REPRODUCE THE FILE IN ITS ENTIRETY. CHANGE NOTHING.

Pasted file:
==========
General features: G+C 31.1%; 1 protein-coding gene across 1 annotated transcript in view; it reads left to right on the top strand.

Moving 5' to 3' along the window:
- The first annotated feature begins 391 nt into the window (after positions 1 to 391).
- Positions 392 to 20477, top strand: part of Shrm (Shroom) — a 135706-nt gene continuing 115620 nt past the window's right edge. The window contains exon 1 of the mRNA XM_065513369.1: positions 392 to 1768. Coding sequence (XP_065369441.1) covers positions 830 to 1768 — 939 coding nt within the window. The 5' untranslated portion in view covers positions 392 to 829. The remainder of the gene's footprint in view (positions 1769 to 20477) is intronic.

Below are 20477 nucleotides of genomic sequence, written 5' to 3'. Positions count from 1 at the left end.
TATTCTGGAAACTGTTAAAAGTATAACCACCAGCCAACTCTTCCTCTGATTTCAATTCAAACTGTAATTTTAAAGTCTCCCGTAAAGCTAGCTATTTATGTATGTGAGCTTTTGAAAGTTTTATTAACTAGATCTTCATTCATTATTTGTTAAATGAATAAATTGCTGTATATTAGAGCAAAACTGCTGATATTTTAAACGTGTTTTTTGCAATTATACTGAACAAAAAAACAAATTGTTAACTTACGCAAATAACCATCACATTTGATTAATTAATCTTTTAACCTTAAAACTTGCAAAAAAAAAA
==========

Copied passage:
General features: G+C 31.1%; 1 protein-coding gene across 1 annotated transcript in view; it reads left to right on the top strand.

Moving 5' to 3' along the window:
- The first annotated feature begins 391 nt into the window (after positions 1 to 391).
- Positions 392 to 20477, top strand: part of Shrm (Shroom) — a 135706-nt gene continuing 115620 nt past the window's right edge. The window contains exon 1 of the mRNA XM_065513369.1: positions 392 to 1768. Coding sequence (XP_065369441.1) covers positions 830 to 1768 — 939 coding nt within the window. The 5' untranslated portion in view covers positions 392 to 829. The remainder of the gene's footprint in view (positions 1769 to 20477) is intronic.

Below are 20477 nucleotides of genomic sequence, written 5' to 3'. Positions count from 1 at the left end.
TATTCTGGAAACTGTTAAAAGTATAACCACCAGCCAACTCTTCCTCTGATTTCAATTCAAACTGTAATTTTAAAGTCTCCCGTAAAGCTAGCTATTTATGTATGTGAGCTTTTGAAAGTTTTATTAACTAGATCTTCATTCATTATTTGTTAAATGAATAAATTGCTGTATATTAGAGCAAAACTGCTGATATTTTAAACGTGTTTTTTGCAATTATACTGAACAAAAAAACAAATTGTTAACTTACGCAAATAACCATCACATTTGATTAATTAATCTTTTAACCTTAAAACTTGCAAAAAAAAAA